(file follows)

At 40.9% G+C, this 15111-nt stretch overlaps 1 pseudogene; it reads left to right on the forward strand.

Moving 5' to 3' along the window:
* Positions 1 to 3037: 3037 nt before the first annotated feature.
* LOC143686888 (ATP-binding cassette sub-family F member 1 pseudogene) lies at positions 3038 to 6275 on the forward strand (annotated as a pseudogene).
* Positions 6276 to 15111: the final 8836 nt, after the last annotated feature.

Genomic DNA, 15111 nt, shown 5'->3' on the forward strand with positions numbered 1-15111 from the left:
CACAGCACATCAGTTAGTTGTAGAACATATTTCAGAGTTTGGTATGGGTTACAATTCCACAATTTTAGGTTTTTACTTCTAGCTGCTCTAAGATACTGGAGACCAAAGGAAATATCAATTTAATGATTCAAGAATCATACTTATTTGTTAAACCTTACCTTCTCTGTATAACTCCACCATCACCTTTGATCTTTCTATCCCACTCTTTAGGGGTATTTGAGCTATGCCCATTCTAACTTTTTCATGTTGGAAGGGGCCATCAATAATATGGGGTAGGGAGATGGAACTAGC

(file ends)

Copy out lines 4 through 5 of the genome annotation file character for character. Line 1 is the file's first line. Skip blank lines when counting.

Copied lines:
* LOC143686888 (ATP-binding cassette sub-family F member 1 pseudogene) lies at positions 3038 to 6275 on the forward strand (annotated as a pseudogene).
* Positions 6276 to 15111: the final 8836 nt, after the last annotated feature.